3 Reasons Talisman Energy Inc. Shares Could Surge in 2015

If the price of oil recovers, 2015 could be an incredible year for Talisman Energy Inc. (TSX:TLM)(NYSE:TLM).

The Motley Fool

As I type this, it looks like oil is about to spend another day in negative territory.

It’s been nothing but terrible news for the commodity, at least lately. Supply is up, mostly due to increased production in the United States. Saudi Arabia has decided not to cut its production, choosing instead to try and force marginal producers out of business by keeping prices low. Depressed prices have also hurt Russia, leading to a marked decline in the price of the ruble. Analysts figure that unless oil bounces back quickly, 2015 could see a pretty severe recession in the country.

This has led to some massive declines in the price of Canadian oil stocks, particularly in the mid and small-cap space. Investors have ran from the smaller names into the large-caps, which are perceived as safer. For patient investors, this could represent a great buying opportunity in some of the smaller names.

Today, let’s take a closer look at Talisman Energy Inc. (TSX: TLM)(NYSE: TLM), one of those beaten-up mid-caps that could see huge gains in 2015. Here are three potential catalysts.

1. Oil price recovers

This point is a no-brainer. The main reason why Talisman and its peers are so depressed is because the price of crude is currently sitting at $65 per barrel. At $100 per barrel we won’t even be having this conversation.

When investing in beaten-up companies, it’s important to guard against the downside. What happens if oil doesn’t recover in 2015?

For Talisman, 2015 doesn’t look as you’d think. It has approximately 65% of its oil production hedged at an average of $95 per barrel. Additionally, it has 70% of its natural gas production hedged as well, although that commodity has held up pretty well.

Talisman also has a piece of potential good news coming. It is reportedly in final negotiations to sell its pipeline assets in the Marcellus region of New York and Pennsylvania for approximately $1 billion. That will go a long way towards helping the company pay down its approximately $5 billion in debt.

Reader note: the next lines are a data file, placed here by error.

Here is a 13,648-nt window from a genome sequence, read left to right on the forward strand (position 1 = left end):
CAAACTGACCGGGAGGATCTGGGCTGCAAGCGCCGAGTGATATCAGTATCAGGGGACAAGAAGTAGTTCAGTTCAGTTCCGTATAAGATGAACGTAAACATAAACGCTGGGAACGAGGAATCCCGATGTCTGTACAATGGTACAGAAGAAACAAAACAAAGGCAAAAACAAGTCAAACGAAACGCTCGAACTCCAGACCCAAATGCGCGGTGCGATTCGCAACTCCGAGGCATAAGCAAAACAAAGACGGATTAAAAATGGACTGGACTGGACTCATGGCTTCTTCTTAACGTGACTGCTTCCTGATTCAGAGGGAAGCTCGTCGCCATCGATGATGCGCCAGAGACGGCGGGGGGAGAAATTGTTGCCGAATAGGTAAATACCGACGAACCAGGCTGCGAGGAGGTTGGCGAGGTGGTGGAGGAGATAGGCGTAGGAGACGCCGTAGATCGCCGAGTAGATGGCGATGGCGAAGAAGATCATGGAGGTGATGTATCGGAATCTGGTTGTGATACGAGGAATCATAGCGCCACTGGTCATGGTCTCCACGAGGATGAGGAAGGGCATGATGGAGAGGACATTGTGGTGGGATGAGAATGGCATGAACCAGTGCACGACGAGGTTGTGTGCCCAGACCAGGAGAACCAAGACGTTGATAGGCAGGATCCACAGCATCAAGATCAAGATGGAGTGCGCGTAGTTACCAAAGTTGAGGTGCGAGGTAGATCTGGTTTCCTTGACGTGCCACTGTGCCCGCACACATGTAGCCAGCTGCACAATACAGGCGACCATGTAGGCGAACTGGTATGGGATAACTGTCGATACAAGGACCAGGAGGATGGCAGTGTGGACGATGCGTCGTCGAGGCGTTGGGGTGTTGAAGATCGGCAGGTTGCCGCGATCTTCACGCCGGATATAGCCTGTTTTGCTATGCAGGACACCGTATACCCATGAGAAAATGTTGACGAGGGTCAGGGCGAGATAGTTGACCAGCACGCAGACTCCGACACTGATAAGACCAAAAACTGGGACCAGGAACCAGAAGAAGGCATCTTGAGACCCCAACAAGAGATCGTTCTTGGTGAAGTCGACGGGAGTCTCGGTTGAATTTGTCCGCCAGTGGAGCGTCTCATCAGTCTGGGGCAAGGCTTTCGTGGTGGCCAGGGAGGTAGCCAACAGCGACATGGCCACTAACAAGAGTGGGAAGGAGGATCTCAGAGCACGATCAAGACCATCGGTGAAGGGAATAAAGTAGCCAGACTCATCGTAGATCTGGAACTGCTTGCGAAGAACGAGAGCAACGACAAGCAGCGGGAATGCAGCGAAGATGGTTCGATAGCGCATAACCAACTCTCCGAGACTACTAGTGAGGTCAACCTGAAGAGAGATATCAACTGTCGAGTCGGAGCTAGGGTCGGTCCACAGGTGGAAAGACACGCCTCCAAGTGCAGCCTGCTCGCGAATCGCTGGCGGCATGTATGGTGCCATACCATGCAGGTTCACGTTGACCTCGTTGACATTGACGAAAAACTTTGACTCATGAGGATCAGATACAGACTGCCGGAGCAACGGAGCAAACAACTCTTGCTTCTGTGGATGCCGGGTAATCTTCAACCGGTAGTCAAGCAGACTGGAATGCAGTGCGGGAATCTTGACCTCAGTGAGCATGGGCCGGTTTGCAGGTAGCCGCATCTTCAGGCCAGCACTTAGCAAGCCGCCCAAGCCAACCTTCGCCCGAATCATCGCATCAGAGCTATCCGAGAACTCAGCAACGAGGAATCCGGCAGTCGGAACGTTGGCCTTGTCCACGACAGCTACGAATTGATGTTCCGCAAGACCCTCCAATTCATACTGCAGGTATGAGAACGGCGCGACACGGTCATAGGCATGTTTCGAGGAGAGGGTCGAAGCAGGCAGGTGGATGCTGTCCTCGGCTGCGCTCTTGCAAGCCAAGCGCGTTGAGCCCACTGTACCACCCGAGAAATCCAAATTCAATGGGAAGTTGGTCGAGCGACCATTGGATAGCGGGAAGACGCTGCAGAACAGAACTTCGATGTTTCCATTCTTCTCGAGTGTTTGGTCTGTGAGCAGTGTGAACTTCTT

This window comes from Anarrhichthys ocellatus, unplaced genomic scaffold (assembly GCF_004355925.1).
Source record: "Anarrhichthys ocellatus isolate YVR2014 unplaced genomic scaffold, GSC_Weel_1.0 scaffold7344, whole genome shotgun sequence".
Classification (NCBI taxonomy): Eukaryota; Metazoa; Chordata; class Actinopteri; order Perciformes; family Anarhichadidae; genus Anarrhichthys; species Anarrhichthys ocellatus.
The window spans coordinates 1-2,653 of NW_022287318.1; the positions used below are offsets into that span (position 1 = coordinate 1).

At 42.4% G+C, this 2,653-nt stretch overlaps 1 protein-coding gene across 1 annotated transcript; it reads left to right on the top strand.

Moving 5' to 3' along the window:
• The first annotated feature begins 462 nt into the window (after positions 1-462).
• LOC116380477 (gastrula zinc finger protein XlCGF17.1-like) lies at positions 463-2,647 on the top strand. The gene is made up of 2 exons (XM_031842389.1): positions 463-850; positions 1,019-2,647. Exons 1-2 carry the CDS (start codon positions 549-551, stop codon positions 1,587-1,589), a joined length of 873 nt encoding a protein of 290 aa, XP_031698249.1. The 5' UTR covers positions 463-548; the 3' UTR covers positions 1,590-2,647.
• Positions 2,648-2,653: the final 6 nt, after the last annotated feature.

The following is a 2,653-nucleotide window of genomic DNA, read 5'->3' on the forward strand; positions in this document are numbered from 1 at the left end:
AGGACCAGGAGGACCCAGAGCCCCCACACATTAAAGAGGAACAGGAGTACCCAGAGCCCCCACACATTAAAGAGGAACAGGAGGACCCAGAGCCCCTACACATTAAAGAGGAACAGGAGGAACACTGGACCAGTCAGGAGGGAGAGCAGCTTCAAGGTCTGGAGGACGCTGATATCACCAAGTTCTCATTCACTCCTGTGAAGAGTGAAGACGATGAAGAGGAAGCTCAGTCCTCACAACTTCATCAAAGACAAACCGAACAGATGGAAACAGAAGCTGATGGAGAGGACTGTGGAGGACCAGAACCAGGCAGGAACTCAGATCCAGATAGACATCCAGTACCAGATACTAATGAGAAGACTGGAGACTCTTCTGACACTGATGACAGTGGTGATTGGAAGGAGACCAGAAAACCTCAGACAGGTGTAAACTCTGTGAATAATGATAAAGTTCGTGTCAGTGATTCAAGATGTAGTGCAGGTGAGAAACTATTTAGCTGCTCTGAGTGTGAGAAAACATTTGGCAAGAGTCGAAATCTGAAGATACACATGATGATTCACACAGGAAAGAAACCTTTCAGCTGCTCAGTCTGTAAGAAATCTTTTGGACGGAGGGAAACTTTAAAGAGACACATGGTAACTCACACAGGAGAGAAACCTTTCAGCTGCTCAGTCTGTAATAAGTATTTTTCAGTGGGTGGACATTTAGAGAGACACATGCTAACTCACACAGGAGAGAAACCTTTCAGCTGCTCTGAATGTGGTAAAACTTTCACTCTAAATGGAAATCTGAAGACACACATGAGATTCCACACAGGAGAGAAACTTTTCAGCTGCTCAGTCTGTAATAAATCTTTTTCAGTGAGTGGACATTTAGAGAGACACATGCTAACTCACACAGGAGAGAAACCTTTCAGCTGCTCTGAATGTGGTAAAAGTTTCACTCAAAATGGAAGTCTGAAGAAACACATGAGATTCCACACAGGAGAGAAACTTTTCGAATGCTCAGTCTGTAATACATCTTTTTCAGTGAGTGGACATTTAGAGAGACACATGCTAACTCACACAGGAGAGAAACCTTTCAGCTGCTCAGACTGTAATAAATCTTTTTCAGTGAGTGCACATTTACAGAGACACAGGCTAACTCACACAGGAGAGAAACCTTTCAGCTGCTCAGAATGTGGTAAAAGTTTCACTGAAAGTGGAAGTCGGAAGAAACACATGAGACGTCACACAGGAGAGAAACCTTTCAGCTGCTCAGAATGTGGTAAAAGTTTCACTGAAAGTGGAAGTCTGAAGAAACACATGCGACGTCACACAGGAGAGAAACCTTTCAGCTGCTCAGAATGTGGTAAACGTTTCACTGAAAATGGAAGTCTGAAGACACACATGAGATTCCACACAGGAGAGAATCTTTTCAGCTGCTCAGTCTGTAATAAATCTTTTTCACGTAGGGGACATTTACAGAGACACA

2. Acquisition potential

In July, Spanish oil giant Repsol approached Talisman about a possible acquisition. Back then, Talisman’s shares changed hands at $12 each, almost three times what they go for today.

The deal ended up falling through, reportedly on a couple of factors. Repsol didn’t like the company’s North Sea assets, and Talisman’s operations were just too fragmented. Talisman’s management is currently working on selling $2 billion worth of assets by 2015, but the cratering of the price of oil makes it unlikely top dollar can be fetched for assets.

That’s exactly what makes Talisman an attractive acquisition target for one of the major oil companies. Talisman’s shares are trading at approximately 0.5 times tangible book value, meaning an acquirer can pay a premium for the company and still pick up some cheap assets. A bigger company can afford to wait as long as it takes for oil to recover, and then get a decent price for the pieces of Talisman it doesn’t want. It’s the perfect time to buy distressed energy assets.

3. Carl Ichan doubles down

Billionaire investor Carl Ichan currently owns some 75 million Talisman shares. He paid more than $11 each for them, which means his investment is currently under water by about $600 million.

Throughout all of this turmoil, Carl has been noticeably silent. He could be holding his position or even selling, but I suspect he’s buying more. After all, if he liked the stock at $11, he must really like it at $4. Even if he’s only holding, you can still interpret that as a bullish sign.

Talisman is a risky stock, but it’s got a few things going for it. If the price of oil improves in 2015, it could end up being a huge winner, doubling or more. Plus, investors are being paid a dividend of nearly 7% to wait. If you think oil recovers, buy Talisman. It’s that simple.

This article represents the opinion of the writer, who may disagree with the “official” recommendation position of a Motley Fool premium service or advisor. We’re Motley! Questioning an investing thesis — even one of our own — helps us all think critically about investing and make decisions that help us become smarter, happier, and richer, so we sometimes publish articles that may not be in line with recommendations, rankings or other content.

Fool contributor Nelson Smith has no position in any stocks mentioned.

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